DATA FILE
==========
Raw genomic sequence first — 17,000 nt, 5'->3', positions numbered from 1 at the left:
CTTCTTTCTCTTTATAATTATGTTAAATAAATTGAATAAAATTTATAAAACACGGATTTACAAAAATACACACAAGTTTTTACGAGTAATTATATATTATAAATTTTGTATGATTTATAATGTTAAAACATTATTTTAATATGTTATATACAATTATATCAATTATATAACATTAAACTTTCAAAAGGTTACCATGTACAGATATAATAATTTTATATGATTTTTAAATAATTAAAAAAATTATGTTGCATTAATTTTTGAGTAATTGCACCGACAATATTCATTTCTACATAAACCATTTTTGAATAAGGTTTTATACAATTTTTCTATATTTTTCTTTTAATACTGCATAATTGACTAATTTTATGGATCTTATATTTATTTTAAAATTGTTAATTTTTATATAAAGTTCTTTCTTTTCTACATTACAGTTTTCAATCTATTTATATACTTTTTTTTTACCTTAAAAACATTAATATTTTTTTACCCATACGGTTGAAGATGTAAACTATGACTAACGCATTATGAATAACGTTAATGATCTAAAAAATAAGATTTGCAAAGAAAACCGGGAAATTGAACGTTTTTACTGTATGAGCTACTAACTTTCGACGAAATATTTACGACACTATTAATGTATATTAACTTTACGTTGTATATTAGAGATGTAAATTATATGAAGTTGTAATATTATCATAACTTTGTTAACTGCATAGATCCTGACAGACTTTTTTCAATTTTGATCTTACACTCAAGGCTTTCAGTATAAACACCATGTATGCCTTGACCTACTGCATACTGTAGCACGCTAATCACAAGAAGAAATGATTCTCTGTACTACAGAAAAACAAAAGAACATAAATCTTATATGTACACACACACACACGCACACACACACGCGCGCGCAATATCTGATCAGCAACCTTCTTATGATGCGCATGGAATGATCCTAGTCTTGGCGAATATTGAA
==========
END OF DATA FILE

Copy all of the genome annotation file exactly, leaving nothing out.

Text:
Raw genomic sequence first — 17,000 nt, 5'->3', positions numbered from 1 at the left:
CTTCTTTCTCTTTATAATTATGTTAAATAAATTGAATAAAATTTATAAAACACGGATTTACAAAAATACACACAAGTTTTTACGAGTAATTATATATTATAAATTTTGTATGATTTATAATGTTAAAACATTATTTTAATATGTTATATACAATTATATCAATTATATAACATTAAACTTTCAAAAGGTTACCATGTACAGATATAATAATTTTATATGATTTTTAAATAATTAAAAAAATTATGTTGCATTAATTTTTGAGTAATTGCACCGACAATATTCATTTCTACATAAACCATTTTTGAATAAGGTTTTATACAATTTTTCTATATTTTTCTTTTAATACTGCATAATTGACTAATTTTATGGATCTTATATTTATTTTAAAATTGTTAATTTTTATATAAAGTTCTTTCTTTTCTACATTACAGTTTTCAATCTATTTATATACTTTTTTTTTACCTTAAAAACATTAATATTTTTTTACCCATACGGTTGAAGATGTAAACTATGACTAACGCATTATGAATAACGTTAATGATCTAAAAAATAAGATTTGCAAAGAAAACCGGGAAATTGAACGTTTTTACTGTATGAGCTACTAACTTTCGACGAAATATTTACGACACTATTAATGTATATTAACTTTACGTTGTATATTAGAGATGTAAATTATATGAAGTTGTAATATTATCATAACTTTGTTAACTGCATAGATCCTGACAGACTTTTTTCAATTTTGATCTTACACTCAAGGCTTTCAGTATAAACACCATGTATGCCTTGACCTACTGCATACTGTAGCACGCTAATCACAAGAAGAAATGATTCTCTGTACTACAGAAAAACAAAAGAACATAAATCTTATATGTACACACACACACACGCACACACACACGCGCGCGCAATATCTGATCAGCAACCTTCTTATGATGCGCATGGAATGATCCTAGTCTTGGCGAATATTGAA